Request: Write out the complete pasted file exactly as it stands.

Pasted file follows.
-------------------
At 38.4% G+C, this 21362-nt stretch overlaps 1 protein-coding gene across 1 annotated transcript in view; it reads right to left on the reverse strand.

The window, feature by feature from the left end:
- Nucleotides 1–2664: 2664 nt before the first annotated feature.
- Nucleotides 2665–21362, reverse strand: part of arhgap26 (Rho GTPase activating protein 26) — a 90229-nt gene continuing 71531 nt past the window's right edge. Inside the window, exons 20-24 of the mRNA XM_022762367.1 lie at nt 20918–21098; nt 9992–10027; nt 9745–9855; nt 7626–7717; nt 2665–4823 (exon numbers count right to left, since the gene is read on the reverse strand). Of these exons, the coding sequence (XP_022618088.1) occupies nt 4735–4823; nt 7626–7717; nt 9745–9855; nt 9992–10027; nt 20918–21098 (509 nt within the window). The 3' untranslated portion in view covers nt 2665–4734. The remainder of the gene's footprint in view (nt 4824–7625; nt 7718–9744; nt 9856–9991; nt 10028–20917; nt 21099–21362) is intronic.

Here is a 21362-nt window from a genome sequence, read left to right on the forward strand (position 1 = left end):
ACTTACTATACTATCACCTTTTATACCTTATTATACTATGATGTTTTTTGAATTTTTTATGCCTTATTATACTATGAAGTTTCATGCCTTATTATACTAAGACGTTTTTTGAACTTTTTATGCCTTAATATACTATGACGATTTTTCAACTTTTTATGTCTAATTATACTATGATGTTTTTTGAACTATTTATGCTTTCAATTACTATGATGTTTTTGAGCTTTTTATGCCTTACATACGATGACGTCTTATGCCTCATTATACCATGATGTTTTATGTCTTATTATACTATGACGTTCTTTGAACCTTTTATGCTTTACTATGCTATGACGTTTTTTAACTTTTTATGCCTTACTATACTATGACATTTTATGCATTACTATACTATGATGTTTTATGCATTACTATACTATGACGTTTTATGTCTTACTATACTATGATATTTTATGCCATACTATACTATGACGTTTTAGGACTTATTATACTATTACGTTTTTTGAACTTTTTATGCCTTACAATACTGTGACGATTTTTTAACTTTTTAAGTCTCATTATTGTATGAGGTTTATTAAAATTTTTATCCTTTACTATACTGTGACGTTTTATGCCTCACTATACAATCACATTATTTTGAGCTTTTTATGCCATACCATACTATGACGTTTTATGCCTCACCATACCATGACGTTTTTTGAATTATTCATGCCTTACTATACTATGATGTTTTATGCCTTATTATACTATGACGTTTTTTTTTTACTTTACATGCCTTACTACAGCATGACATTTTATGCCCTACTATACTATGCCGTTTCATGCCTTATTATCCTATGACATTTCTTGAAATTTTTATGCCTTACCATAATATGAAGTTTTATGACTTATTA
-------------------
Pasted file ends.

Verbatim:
At 38.4% G+C, this 21362-nt stretch overlaps 1 protein-coding gene across 1 annotated transcript in view; it reads right to left on the reverse strand.

The window, feature by feature from the left end:
- Nucleotides 1–2664: 2664 nt before the first annotated feature.
- Nucleotides 2665–21362, reverse strand: part of arhgap26 (Rho GTPase activating protein 26) — a 90229-nt gene continuing 71531 nt past the window's right edge. Inside the window, exons 20-24 of the mRNA XM_022762367.1 lie at nt 20918–21098; nt 9992–10027; nt 9745–9855; nt 7626–7717; nt 2665–4823 (exon numbers count right to left, since the gene is read on the reverse strand). Of these exons, the coding sequence (XP_022618088.1) occupies nt 4735–4823; nt 7626–7717; nt 9745–9855; nt 9992–10027; nt 20918–21098 (509 nt within the window). The 3' untranslated portion in view covers nt 2665–4734. The remainder of the gene's footprint in view (nt 4824–7625; nt 7718–9744; nt 9856–9991; nt 10028–20917; nt 21099–21362) is intronic.

Here is a 21362-nt window from a genome sequence, read left to right on the forward strand (position 1 = left end):
ACTTACTATACTATCACCTTTTATACCTTATTATACTATGATGTTTTTTGAATTTTTTATGCCTTATTATACTATGAAGTTTCATGCCTTATTATACTAAGACGTTTTTTGAACTTTTTATGCCTTAATATACTATGACGATTTTTCAACTTTTTATGTCTAATTATACTATGATGTTTTTTGAACTATTTATGCTTTCAATTACTATGATGTTTTTGAGCTTTTTATGCCTTACATACGATGACGTCTTATGCCTCATTATACCATGATGTTTTATGTCTTATTATACTATGACGTTCTTTGAACCTTTTATGCTTTACTATGCTATGACGTTTTTTAACTTTTTATGCCTTACTATACTATGACATTTTATGCATTACTATACTATGATGTTTTATGCATTACTATACTATGACGTTTTATGTCTTACTATACTATGATATTTTATGCCATACTATACTATGACGTTTTAGGACTTATTATACTATTACGTTTTTTGAACTTTTTATGCCTTACAATACTGTGACGATTTTTTAACTTTTTAAGTCTCATTATTGTATGAGGTTTATTAAAATTTTTATCCTTTACTATACTGTGACGTTTTATGCCTCACTATACAATCACATTATTTTGAGCTTTTTATGCCATACCATACTATGACGTTTTATGCCTCACCATACCATGACGTTTTTTGAATTATTCATGCCTTACTATACTATGATGTTTTATGCCTTATTATACTATGACGTTTTTTTTTTACTTTACATGCCTTACTACAGCATGACATTTTATGCCCTACTATACTATGCCGTTTCATGCCTTATTATCCTATGACATTTCTTGAAATTTTTATGCCTTACCATAATATGAAGTTTTATGACTTATTA